Social progress in 'unrecognized' Somaliland
The unrecognized but de facto independent republic of Somaliland made rare headlines when its parliament on Jan. 8 voted to instate criminal penalties for rape—which was actually a groundbreaking move in the region. Forty-six of the 51 MPs present in the lower house approved the law, which must now go through the upper house before being signed by the president. Convicted rapists may now face 30 years in prison. (AFP) Until now, a victim's family would often force her to marry her rapist to avoid being "shamed." Once again, the stable, secular and unrecognized government of Somaliland outpaces in social progress the unstable, reactionary and basically fictional "official" government of Somalia. As BBC News sadly notes, "There is still no law against rape in Somalia."
Ethiopia: Amhara protests over land, autonomy
Tens of thousands from Ethiopia's Amhara ethnic group marched in the northern city of Gondar—the largest demonstration yet in a wave of recent protests. Amhara are angered by the government’s decision to place a local district called Welkait (Wolkayit) under the administration of neighboring Tigray region. In videos shared on social media, protesters are seen carrying signs reading: "Stop mass killing of Amhara people" and "Restore the historic border." The demonstration—staged in defiance of a government order—also expressed solidarity with the Oromia protests held between November and March in opposition to a government development plan in the region that could affect poor farmers.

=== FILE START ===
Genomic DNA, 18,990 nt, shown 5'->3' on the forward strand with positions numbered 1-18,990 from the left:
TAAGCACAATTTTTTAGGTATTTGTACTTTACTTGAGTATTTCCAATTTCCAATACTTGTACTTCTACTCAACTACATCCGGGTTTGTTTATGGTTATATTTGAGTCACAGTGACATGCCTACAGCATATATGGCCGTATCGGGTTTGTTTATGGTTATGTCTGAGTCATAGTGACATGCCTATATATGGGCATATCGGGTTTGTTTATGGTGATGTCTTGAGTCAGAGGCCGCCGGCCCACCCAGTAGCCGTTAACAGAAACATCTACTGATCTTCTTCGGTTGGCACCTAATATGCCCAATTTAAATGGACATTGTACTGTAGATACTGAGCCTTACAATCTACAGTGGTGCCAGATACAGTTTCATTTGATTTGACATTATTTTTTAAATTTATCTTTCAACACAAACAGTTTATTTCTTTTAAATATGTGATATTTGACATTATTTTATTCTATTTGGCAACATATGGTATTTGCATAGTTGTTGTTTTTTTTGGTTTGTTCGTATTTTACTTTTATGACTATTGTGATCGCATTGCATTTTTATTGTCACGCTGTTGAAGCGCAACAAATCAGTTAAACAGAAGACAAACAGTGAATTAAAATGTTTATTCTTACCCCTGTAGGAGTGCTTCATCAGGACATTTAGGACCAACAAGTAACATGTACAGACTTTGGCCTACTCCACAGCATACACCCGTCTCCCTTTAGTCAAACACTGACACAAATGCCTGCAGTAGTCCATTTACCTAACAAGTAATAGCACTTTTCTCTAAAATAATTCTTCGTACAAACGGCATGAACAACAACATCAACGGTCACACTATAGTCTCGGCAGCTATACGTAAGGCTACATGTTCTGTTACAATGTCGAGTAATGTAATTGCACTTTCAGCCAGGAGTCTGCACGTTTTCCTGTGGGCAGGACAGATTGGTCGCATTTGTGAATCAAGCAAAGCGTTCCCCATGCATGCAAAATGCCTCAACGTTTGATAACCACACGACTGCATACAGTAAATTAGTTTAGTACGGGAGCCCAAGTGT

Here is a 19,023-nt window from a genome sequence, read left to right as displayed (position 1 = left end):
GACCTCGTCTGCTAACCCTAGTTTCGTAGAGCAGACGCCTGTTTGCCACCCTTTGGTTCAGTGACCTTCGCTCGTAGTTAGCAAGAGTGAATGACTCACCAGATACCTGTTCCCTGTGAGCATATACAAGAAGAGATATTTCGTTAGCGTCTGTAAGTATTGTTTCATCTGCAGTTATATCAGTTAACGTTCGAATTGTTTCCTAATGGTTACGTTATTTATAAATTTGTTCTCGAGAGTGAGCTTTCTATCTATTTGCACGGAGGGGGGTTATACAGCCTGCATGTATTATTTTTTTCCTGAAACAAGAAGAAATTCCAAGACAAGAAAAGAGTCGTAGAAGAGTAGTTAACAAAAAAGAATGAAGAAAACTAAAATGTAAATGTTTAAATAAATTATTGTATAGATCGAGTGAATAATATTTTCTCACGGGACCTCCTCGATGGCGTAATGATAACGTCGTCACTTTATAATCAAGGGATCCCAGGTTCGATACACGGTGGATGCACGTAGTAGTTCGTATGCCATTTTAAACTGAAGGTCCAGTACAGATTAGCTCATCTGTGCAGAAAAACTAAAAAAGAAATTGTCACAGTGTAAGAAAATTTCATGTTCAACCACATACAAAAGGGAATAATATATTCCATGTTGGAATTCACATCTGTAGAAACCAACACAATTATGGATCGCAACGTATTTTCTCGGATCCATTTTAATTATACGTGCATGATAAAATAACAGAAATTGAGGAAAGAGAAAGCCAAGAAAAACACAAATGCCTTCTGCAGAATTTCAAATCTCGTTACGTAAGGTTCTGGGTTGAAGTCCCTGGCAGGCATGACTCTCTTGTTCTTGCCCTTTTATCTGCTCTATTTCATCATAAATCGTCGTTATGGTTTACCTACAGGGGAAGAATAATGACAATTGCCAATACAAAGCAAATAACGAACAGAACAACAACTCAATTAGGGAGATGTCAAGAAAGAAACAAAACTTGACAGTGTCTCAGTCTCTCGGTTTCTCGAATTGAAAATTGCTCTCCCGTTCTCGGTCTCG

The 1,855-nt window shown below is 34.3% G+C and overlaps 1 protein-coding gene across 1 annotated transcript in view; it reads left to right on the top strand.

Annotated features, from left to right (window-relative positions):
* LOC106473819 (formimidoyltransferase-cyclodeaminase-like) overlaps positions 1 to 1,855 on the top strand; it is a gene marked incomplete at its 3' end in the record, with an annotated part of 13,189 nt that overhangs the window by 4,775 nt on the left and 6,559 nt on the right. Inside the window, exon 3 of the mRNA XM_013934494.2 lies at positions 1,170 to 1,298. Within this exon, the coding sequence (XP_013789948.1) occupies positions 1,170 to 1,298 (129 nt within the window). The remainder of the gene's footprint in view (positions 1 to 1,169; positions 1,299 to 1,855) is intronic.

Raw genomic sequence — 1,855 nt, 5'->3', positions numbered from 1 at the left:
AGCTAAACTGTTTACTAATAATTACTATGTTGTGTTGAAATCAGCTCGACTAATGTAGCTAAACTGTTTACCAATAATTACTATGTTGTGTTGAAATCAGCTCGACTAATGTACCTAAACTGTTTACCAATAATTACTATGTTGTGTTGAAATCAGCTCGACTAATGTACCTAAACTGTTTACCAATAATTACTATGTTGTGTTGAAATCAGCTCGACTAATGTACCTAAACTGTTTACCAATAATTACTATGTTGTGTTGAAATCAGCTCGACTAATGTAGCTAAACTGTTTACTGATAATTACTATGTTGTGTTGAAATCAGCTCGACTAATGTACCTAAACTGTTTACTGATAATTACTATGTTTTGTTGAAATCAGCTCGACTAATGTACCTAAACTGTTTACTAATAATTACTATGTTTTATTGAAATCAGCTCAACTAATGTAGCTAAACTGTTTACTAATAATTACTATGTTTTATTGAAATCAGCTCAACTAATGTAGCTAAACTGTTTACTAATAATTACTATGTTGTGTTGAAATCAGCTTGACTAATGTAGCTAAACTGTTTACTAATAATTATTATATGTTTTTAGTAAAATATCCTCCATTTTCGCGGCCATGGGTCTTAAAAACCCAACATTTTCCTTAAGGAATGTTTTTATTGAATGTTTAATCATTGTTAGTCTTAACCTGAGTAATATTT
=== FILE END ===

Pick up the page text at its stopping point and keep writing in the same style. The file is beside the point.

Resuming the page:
Hundreds killed in Ethiopia to quell Oromo protests
Ethiopian security forces have killed more than 400 since November, and arrested tens of thousands more, in hopes of quashing protests in the Oromia region, according to a report by Human Rights Watch June 17. The report calls the killings "the latest in a series of abuses against those who express real or perceived dissent in Oromia." It also discusses Ethiopian government efforts to restrict media freedom and access to information in Oromia. Most notably, the government has restricted access to social media such as Facebook and Twitter, and any "diaspora-run television stations." HRW called for the government to drop charges and release all those detained in protests, as well as a "credible, independent and transparent investigation into the use of excessive force by its security forces."
What was behind Ethiopia-Eritrea border clash?
The governments of Ethiopia and Eritrea are blaming each other in the weekend's deadly border skirmish that threatens a return to open war between the regional rivals. Ethiopia's Information Minister Getachew Reda described the clashes as "an Eritrean initiative." In a short statement, the Eritrean regime said Ethiopia had "unleashed an attack against Eritrea on the Tsorona Central Front. The purpose and ramifications of this attack are not clear." (BBC News) The independent exile-based Gedab News, which covers Eritrea, says it has received "credible information" that the battle was triggered when a group of Eritrean conscripted soldiers crossed the border to Ethiopia in an attempt to desert, and were shot at by Eritrean troops. Members of an armed Eritrean opposition group hosted by Ethiopia returned fire before Ethiopian soldiers then entered the fray. (Awate.com)